Services are essential to our quality of life
SECOND OPINION • Will Measure 28 bail out incompetent bureaucrats or preserve needed programs?
'Only in Oregon,' said my East Coast friends visiting in 1990.ÊProminently displayed in the window of a newly vacated local restaurant was the sign to which my friends referred.ÊIt said simply, 'Don't worry, the plants are being watered.' Troubled inquirers could rest assured that the plants left behind in the move were cared for.
My friends marveled that in their city, people stepped over addicts and the mentally ill on the street Ñ while here in Oregon, house plants received more attention.ÊAt that moment, I was truly proud, if not a little smug, about the way we do things here in Oregon.
Unfortunately, this is no longer the booming '90s.ÊOregon is faced with critical choices about whether we continue to strengthen our community by investing in the important human service, education and public safety initiatives that make our state great. The choices before Oregonians are difficult in all of our many communities.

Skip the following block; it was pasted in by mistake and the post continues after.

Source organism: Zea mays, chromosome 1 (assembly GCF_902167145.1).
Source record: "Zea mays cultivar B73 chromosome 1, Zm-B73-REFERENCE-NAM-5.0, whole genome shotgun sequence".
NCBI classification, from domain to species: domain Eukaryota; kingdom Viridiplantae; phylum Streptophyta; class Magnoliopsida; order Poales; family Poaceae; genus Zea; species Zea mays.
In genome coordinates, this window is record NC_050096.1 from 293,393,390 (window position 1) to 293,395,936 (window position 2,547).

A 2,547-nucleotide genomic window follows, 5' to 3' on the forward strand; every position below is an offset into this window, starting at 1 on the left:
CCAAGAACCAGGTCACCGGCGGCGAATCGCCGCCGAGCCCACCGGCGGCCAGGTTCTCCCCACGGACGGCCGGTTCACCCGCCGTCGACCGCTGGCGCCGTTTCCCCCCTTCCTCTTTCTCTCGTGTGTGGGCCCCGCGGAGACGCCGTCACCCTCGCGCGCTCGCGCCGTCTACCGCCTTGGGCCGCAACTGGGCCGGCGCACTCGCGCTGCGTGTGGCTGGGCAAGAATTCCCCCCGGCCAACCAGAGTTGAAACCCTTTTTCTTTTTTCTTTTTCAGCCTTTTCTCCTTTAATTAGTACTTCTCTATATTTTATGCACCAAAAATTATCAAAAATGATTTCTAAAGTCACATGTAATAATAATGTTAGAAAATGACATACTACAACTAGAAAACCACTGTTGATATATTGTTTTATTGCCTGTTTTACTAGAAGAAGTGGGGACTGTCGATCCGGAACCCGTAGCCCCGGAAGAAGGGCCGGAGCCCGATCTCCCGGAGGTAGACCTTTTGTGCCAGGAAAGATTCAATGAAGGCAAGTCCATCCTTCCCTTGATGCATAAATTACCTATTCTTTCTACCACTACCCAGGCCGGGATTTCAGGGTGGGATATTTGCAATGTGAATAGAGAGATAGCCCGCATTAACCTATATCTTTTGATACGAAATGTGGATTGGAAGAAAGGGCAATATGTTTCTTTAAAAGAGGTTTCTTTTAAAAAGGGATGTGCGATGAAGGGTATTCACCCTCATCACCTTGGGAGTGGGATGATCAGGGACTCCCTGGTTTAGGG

To address the decline in our economy and a growing budget gap, the state Legislature has proposed drastic cuts to literally all essential services, which will result in shortened school years, prison closures, more elderly in nursing homes, and more mentally ill and addicts on the streets.Ê
These state reductions cascade down to local governments, where even further cuts are being made.ÊOur safety net is eroding.ÊIs this going to result in the Oregon we want?
The only immediate way to prevent many of these consequences is to pass Measure 28, the temporary income tax increase.
While not a lasting solution and clearly a burden for some (the typical Oregonian will pay $9 more a month), the measure provides a pivotal stopgap. It preserves critical services until we can all pull together to work on a long-term solution Ñ one that does not leave behind the most frailest and most vulnerable in our community.
We need such a solution to make Oregon a place where our kids are well educated, our elderly are maintained independently in their own homes and our addicted and mentally ill are given the help they need.Ê
As Oregonians, let's create the kind of solution that attracts businesses to our area for its quality of life, our vibrant and diverse communities, and our compassion not only for houseplants but also for all Oregonians.
Until we can create that long-term solution, please vote for Measure 28 with pride.
Mary Monnat is president and chief executive officer of Tualatin Valley Centers. She has worked in the field of mental health and addiction since 1983.